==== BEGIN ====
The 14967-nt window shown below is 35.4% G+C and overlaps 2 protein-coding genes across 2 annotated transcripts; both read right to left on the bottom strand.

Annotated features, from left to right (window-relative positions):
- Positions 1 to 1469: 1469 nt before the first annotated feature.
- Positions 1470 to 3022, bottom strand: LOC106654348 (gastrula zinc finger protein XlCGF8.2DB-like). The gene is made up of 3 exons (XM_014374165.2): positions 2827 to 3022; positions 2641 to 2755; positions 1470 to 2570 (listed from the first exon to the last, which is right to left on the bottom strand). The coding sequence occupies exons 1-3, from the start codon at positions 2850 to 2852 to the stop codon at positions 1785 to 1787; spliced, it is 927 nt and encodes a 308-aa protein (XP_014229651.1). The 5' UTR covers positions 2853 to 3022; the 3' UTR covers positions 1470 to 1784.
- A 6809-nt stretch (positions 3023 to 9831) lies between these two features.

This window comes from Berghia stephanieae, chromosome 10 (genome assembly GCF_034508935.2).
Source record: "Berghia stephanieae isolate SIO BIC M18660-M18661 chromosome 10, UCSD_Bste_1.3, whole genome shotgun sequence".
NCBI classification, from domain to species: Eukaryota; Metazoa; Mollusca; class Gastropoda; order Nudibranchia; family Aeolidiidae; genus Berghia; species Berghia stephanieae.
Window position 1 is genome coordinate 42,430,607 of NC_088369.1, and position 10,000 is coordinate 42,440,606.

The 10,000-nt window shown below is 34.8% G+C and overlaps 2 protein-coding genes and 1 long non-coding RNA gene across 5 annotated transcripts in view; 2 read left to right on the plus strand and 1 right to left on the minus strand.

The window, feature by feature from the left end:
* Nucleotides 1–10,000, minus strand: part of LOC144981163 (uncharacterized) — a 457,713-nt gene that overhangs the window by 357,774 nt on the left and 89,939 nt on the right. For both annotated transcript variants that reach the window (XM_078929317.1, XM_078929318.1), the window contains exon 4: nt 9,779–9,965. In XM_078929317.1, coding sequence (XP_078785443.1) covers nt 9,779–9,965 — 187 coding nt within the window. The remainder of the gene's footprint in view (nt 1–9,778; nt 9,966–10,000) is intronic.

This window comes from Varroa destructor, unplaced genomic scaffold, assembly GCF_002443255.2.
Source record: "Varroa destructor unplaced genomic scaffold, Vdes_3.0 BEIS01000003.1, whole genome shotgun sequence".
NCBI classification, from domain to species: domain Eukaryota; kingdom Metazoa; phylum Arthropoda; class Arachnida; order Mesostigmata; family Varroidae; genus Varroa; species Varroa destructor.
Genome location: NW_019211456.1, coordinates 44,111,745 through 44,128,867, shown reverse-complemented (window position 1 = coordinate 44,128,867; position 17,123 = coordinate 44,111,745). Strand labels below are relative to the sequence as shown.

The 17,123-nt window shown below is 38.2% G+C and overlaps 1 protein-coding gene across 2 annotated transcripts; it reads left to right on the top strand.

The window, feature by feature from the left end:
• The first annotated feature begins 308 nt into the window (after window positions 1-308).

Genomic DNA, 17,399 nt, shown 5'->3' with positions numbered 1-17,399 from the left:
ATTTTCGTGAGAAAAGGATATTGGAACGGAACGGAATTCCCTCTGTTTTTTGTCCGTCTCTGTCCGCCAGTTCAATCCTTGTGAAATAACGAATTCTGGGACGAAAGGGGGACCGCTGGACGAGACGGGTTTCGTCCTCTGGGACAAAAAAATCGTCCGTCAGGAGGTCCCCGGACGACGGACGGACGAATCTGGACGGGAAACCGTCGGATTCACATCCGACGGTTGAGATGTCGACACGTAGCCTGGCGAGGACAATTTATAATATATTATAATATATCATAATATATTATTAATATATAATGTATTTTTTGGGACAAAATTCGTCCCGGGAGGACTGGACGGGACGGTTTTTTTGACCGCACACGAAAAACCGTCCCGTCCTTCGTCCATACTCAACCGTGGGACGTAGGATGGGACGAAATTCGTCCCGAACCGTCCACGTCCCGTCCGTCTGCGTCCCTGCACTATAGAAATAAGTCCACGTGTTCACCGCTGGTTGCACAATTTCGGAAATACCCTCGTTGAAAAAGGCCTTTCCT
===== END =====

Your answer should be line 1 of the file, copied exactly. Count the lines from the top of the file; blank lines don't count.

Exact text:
The 14967-nt window shown below is 35.4% G+C and overlaps 2 protein-coding genes across 2 annotated transcripts; both read right to left on the bottom strand.